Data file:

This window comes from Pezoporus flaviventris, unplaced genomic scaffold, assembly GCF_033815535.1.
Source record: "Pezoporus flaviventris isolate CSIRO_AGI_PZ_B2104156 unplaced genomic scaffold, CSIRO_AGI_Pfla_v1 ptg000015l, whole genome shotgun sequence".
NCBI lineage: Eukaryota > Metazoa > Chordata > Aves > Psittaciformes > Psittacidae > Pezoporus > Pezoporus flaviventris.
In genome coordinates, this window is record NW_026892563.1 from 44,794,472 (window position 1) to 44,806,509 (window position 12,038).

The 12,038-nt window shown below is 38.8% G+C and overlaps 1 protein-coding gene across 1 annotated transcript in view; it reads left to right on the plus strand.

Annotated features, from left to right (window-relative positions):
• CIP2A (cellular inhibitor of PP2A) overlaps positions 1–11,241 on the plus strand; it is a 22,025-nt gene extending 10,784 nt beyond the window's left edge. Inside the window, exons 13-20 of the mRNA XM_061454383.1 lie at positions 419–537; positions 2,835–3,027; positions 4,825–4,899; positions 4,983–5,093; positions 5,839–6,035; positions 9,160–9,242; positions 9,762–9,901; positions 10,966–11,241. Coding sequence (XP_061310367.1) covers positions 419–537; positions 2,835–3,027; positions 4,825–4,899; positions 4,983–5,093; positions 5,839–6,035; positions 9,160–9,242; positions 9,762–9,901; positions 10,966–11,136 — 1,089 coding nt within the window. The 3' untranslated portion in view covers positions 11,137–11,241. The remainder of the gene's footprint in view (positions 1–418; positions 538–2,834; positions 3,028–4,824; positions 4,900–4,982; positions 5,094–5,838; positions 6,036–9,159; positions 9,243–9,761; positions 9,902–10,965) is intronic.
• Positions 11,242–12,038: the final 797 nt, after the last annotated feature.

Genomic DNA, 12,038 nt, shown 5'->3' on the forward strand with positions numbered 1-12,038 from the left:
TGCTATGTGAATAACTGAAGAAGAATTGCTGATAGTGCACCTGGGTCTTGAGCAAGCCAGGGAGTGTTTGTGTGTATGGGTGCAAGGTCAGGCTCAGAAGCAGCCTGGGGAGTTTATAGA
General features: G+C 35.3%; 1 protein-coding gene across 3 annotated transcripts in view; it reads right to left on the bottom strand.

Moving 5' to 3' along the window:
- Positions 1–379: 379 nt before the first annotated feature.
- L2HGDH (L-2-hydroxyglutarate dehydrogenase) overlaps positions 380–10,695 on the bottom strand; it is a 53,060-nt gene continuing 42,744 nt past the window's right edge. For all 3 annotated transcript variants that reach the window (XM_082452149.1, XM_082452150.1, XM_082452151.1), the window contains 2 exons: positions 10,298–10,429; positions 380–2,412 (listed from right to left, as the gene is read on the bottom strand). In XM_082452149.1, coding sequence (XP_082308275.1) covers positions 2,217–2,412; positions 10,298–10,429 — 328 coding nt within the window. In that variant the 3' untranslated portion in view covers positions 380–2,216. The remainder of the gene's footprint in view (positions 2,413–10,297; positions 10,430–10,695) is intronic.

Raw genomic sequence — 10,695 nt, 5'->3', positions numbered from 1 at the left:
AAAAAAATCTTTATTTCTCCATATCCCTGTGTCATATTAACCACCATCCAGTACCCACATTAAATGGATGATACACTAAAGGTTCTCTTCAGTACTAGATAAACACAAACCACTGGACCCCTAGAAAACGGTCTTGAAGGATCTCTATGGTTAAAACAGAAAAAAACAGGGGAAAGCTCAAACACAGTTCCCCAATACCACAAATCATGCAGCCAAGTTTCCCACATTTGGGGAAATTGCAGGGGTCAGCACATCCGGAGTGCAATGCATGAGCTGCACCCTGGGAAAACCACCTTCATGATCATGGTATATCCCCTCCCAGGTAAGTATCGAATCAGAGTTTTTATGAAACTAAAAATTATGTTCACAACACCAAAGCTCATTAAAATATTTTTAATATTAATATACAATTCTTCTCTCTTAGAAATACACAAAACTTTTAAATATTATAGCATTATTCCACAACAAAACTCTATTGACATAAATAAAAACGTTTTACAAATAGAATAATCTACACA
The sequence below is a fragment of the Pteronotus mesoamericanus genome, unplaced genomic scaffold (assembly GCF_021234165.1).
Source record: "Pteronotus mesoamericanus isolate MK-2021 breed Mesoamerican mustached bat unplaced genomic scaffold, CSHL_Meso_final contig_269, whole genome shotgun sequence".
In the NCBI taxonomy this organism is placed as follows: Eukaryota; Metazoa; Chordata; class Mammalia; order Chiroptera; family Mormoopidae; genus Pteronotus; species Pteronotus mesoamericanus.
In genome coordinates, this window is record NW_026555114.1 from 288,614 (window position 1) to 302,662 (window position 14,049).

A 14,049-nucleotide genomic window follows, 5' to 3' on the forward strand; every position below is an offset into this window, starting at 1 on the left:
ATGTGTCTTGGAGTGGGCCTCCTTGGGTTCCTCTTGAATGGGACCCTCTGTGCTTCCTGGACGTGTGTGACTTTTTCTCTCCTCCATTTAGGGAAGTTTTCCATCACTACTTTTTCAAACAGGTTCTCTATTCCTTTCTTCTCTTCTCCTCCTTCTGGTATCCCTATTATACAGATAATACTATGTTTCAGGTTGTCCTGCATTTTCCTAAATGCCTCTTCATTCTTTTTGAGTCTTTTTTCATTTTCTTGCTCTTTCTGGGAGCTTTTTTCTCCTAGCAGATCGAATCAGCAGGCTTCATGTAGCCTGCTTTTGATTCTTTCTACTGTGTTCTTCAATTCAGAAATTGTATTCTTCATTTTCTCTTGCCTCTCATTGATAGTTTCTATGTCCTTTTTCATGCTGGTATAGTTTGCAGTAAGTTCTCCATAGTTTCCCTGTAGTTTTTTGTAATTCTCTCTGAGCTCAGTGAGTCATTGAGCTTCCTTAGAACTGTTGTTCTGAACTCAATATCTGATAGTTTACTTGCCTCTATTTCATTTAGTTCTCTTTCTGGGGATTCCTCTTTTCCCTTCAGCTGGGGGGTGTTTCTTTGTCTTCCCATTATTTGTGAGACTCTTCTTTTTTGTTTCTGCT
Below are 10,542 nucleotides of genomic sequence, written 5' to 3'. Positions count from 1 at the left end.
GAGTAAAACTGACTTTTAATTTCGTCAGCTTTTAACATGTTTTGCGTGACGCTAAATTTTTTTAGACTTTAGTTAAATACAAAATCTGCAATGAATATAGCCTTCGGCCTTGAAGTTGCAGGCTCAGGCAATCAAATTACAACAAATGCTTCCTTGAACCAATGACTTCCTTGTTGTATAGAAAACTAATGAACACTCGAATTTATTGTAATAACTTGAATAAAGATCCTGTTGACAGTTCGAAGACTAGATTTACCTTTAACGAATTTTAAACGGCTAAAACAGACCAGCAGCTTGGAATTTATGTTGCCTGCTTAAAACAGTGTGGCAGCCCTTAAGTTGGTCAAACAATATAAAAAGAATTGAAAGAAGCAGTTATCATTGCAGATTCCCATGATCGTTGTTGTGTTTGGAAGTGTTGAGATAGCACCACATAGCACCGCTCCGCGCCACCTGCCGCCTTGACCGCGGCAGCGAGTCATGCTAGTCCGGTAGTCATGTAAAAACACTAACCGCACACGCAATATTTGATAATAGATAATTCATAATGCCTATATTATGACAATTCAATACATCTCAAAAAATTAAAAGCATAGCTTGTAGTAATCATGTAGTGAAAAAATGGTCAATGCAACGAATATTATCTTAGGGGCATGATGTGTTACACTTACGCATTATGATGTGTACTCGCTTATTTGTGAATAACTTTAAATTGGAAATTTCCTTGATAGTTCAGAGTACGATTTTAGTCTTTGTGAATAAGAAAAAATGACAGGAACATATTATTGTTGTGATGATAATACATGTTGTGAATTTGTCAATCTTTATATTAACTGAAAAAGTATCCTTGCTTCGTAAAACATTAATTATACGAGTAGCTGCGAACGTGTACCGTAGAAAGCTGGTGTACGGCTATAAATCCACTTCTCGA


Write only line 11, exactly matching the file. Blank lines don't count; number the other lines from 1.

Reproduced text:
General features: G+C 35.3%; 1 protein-coding gene across 3 annotated transcripts in view; it reads right to left on the bottom strand.